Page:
Prof Kalyan Rudra (former member of National Flood Management Core Group) writes-“the only sustainable option for the Kosi challenge is to divert these flood waters into convenient outlets. The only technical solution seems to be to channel the flood waters through the old courses. Utilising the old channels would be less expensive and provide a more realistic solution to the recurrent disasters. The option would also manage the floods better than would the proposed High Dam in Nepal”.
Management of Kosi problem through the controlled flooding is conceptualised by Rai Bahadur Prafulla Chandra Ghosh, executive Engineer in 1941 when he advises its flood- diversion through the Sursar network of channels in the plain area. His suggestions can be made the foundation of an Action – Plan for Apportionment of Kosi-Flood into its various old/abandoned channels so as to manage its flood problems with its agronomic utilisation.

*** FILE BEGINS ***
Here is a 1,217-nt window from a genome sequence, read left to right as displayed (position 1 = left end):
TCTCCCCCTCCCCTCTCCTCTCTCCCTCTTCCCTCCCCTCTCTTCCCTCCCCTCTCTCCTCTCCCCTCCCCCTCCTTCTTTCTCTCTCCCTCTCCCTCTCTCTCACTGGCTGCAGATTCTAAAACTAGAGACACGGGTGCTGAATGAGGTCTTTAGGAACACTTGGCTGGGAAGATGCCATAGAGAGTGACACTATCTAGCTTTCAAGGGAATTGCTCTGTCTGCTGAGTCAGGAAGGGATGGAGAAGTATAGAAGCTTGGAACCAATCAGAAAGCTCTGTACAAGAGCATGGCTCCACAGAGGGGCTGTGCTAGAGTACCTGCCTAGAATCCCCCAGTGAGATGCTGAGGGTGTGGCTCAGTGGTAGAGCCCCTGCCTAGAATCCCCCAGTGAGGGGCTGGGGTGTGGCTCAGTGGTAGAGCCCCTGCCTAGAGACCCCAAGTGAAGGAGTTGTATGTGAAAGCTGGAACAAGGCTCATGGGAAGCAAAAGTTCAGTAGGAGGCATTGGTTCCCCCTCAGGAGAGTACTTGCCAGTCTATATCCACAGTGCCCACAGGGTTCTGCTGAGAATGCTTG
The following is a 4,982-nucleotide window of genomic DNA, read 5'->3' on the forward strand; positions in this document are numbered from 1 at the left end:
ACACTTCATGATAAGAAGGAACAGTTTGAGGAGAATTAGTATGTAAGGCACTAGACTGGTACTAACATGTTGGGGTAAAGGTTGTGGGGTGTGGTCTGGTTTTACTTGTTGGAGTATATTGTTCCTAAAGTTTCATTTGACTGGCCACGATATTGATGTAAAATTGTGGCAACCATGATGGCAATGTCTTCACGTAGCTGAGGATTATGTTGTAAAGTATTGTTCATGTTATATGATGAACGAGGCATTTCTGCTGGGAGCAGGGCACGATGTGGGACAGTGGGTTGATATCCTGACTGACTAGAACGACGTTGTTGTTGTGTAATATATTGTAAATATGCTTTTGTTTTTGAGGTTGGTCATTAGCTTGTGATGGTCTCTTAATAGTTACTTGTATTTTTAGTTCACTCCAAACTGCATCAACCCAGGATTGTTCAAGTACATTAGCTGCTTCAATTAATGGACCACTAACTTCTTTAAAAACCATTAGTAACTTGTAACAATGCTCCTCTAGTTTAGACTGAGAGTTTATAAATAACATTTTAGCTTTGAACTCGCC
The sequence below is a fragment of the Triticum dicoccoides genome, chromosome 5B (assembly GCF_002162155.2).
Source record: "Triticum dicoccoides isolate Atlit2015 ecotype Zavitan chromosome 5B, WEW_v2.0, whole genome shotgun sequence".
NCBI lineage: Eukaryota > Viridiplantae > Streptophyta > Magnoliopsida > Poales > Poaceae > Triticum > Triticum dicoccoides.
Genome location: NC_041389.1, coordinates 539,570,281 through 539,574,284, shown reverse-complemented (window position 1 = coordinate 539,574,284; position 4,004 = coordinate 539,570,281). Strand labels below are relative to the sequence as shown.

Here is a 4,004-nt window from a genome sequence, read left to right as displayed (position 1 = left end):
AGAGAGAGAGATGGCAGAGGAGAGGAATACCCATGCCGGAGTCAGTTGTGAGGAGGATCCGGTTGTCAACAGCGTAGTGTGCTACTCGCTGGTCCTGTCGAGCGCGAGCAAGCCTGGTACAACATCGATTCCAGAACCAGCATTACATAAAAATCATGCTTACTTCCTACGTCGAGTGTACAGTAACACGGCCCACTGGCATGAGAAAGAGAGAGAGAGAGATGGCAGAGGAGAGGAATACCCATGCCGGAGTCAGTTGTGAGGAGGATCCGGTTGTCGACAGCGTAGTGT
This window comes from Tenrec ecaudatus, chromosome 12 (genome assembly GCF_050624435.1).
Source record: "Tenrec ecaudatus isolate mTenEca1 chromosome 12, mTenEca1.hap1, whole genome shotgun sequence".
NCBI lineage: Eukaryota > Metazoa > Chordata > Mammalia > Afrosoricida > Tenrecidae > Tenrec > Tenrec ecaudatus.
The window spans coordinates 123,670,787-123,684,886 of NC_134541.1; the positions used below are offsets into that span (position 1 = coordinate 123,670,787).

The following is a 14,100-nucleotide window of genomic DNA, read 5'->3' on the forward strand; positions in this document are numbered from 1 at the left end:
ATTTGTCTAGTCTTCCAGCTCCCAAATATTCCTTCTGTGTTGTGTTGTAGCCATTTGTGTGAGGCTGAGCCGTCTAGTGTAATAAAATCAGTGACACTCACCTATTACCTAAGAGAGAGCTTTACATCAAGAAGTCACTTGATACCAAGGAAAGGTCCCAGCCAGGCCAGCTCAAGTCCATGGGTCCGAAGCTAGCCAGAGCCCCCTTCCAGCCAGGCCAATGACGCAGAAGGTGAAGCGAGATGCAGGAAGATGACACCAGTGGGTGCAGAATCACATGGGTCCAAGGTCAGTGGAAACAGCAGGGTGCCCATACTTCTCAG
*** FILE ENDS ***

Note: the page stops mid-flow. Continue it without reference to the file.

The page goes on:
Dr A B Thapa writes-‘At present the capacity of the present Kosi river channel to hold back big floods is greatly reduced. It would not anymore be possible to confine always the river within the boundaries of the embankments to prevent the rerun of the last disaster. However, the loss of life and property can be greatly reduced by preventing the Kosi to roam freely to rampage its vast floodplain. For this purpose one of the relegated old Kosi channels must be developed as a buffer channel for the diversion of the high flood water in excess of the carrying capacity of the present Kosi course. A spillway must be provided to discharge safely the flood water across the embankment into the buffer channel, which could also help to hold back the sediments already accumulated on the river bed.’
EXISTENCE OF SURSAR NETWORK OF CHANNELS
DOWNWARD Chatra there is a channel of water east of the eastern afflux bund through which the main Kosi used to flow until a century ago; this channel lower down is called SURSAR. It flows down by Dumraha, Inurva, Babia and Ghuski- all in Sunsari district of Nepal and enters into Bihar east of Birpur around Basmati-Ghurna-Manikpur in Narpatganj block of Araria district. This Sursar makes a network of channels, uniting here and separating there in the districts of Araria, Supaul, Madhepura, Purnia, Saharsa, Katihar; the conspicuous channels of this network can still be seen flowing at Rampur Mirganj and Murliganj in Madhepura; Dhimaghat (Banmankhi), Chunapur-Banbhag and Purnia city in Purnia district; all these channels are linked one way or the other in upstream with the Sursar.